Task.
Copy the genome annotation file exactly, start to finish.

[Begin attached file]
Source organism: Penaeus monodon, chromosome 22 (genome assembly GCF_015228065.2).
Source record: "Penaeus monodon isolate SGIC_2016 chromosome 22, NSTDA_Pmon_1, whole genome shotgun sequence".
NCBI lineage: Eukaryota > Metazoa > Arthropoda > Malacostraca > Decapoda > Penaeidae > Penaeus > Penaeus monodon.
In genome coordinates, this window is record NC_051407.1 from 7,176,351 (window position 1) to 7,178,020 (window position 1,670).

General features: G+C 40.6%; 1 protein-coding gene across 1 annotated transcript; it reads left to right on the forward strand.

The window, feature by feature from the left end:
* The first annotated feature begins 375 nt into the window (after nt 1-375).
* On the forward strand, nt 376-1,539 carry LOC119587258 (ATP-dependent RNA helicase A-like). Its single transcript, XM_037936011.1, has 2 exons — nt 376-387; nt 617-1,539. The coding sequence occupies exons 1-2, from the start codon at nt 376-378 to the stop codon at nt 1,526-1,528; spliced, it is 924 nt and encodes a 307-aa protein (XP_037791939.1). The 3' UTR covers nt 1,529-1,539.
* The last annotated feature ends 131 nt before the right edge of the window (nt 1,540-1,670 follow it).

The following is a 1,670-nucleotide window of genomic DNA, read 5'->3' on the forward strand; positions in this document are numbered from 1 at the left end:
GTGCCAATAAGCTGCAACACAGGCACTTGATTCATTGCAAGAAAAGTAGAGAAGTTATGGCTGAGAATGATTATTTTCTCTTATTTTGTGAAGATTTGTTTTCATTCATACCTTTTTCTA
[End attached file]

Source organism: Penaeus monodon, chromosome 22 (genome assembly GCF_015228065.2).
Source record: "Penaeus monodon isolate SGIC_2016 chromosome 22, NSTDA_Pmon_1, whole genome shotgun sequence".
NCBI lineage: Eukaryota > Metazoa > Arthropoda > Malacostraca > Decapoda > Penaeidae > Penaeus > Penaeus monodon.
In genome coordinates, this window is record NC_051407.1 from 7,176,351 (window position 1) to 7,178,020 (window position 1,670).

General features: G+C 40.6%; 1 protein-coding gene across 1 annotated transcript; it reads left to right on the forward strand.

The window, feature by feature from the left end:
* The first annotated feature begins 375 nt into the window (after nt 1-375).
* On the forward strand, nt 376-1,539 carry LOC119587258 (ATP-dependent RNA helicase A-like). Its single transcript, XM_037936011.1, has 2 exons — nt 376-387; nt 617-1,539. The coding sequence occupies exons 1-2, from the start codon at nt 376-378 to the stop codon at nt 1,526-1,528; spliced, it is 924 nt and encodes a 307-aa protein (XP_037791939.1). The 3' UTR covers nt 1,529-1,539.
* The last annotated feature ends 131 nt before the right edge of the window (nt 1,540-1,670 follow it).

The following is a 1,670-nucleotide window of genomic DNA, read 5'->3' on the forward strand; positions in this document are numbered from 1 at the left end:
GTGCCAATAAGCTGCAACACAGGCACTTGATTCATTGCAAGAAAAGTAGAGAAGTTATGGCTGAGAATGATTATTTTCTCTTATTTTGTGAAGATTTGTTTTCATTCATACCTTTTTCTA